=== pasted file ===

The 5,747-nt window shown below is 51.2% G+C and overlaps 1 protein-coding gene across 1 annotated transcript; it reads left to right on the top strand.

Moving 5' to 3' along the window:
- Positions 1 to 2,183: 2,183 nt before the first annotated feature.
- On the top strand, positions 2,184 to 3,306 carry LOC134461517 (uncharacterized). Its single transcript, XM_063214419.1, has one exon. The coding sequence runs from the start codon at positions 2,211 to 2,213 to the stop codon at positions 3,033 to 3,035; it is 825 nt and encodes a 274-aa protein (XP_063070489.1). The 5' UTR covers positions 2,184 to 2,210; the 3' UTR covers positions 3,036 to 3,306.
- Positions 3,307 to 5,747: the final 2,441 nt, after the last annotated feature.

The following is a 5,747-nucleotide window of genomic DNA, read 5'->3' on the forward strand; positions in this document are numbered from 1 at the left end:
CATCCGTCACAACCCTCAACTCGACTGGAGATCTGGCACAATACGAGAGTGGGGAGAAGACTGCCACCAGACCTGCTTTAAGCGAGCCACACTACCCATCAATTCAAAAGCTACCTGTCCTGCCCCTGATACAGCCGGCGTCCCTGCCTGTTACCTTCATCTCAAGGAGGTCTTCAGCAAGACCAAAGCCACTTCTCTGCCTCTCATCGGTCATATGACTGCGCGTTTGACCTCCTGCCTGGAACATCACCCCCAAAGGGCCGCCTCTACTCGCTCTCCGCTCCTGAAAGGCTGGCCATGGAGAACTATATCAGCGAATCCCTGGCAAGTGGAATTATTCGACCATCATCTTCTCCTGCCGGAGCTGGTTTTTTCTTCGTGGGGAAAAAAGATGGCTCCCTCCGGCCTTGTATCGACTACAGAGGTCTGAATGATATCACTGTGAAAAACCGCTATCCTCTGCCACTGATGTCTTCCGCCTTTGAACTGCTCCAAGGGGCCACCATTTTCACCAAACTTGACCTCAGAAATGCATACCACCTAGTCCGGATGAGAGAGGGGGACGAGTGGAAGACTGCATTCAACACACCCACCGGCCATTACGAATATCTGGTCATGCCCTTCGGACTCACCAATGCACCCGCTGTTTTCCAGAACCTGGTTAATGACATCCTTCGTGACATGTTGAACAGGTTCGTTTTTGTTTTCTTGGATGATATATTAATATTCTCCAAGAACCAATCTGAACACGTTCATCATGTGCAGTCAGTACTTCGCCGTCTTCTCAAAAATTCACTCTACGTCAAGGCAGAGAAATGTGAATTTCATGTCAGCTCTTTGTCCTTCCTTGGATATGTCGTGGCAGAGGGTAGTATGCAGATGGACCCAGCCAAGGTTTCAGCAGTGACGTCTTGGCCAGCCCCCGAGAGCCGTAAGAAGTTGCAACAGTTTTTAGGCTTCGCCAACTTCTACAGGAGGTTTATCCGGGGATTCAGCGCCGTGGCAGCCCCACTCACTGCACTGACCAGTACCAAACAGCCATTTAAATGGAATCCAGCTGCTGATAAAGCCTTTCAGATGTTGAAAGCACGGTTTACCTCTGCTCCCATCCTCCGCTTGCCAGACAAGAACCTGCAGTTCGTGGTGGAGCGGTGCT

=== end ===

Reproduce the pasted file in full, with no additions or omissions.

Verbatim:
The 5,747-nt window shown below is 51.2% G+C and overlaps 1 protein-coding gene across 1 annotated transcript; it reads left to right on the top strand.

Moving 5' to 3' along the window:
- Positions 1 to 2,183: 2,183 nt before the first annotated feature.
- On the top strand, positions 2,184 to 3,306 carry LOC134461517 (uncharacterized). Its single transcript, XM_063214419.1, has one exon. The coding sequence runs from the start codon at positions 2,211 to 2,213 to the stop codon at positions 3,033 to 3,035; it is 825 nt and encodes a 274-aa protein (XP_063070489.1). The 5' UTR covers positions 2,184 to 2,210; the 3' UTR covers positions 3,036 to 3,306.
- Positions 3,307 to 5,747: the final 2,441 nt, after the last annotated feature.

The following is a 5,747-nucleotide window of genomic DNA, read 5'->3' on the forward strand; positions in this document are numbered from 1 at the left end:
CATCCGTCACAACCCTCAACTCGACTGGAGATCTGGCACAATACGAGAGTGGGGAGAAGACTGCCACCAGACCTGCTTTAAGCGAGCCACACTACCCATCAATTCAAAAGCTACCTGTCCTGCCCCTGATACAGCCGGCGTCCCTGCCTGTTACCTTCATCTCAAGGAGGTCTTCAGCAAGACCAAAGCCACTTCTCTGCCTCTCATCGGTCATATGACTGCGCGTTTGACCTCCTGCCTGGAACATCACCCCCAAAGGGCCGCCTCTACTCGCTCTCCGCTCCTGAAAGGCTGGCCATGGAGAACTATATCAGCGAATCCCTGGCAAGTGGAATTATTCGACCATCATCTTCTCCTGCCGGAGCTGGTTTTTTCTTCGTGGGGAAAAAAGATGGCTCCCTCCGGCCTTGTATCGACTACAGAGGTCTGAATGATATCACTGTGAAAAACCGCTATCCTCTGCCACTGATGTCTTCCGCCTTTGAACTGCTCCAAGGGGCCACCATTTTCACCAAACTTGACCTCAGAAATGCATACCACCTAGTCCGGATGAGAGAGGGGGACGAGTGGAAGACTGCATTCAACACACCCACCGGCCATTACGAATATCTGGTCATGCCCTTCGGACTCACCAATGCACCCGCTGTTTTCCAGAACCTGGTTAATGACATCCTTCGTGACATGTTGAACAGGTTCGTTTTTGTTTTCTTGGATGATATATTAATATTCTCCAAGAACCAATCTGAACACGTTCATCATGTGCAGTCAGTACTTCGCCGTCTTCTCAAAAATTCACTCTACGTCAAGGCAGAGAAATGTGAATTTCATGTCAGCTCTTTGTCCTTCCTTGGATATGTCGTGGCAGAGGGTAGTATGCAGATGGACCCAGCCAAGGTTTCAGCAGTGACGTCTTGGCCAGCCCCCGAGAGCCGTAAGAAGTTGCAACAGTTTTTAGGCTTCGCCAACTTCTACAGGAGGTTTATCCGGGGATTCAGCGCCGTGGCAGCCCCACTCACTGCACTGACCAGTACCAAACAGCCATTTAAATGGAATCCAGCTGCTGATAAAGCCTTTCAGATGTTGAAAGCACGGTTTACCTCTGCTCCCATCCTCCGCTTGCCAGACAAGAACCTGCAGTTCGTGGTGGAGCGGTGCT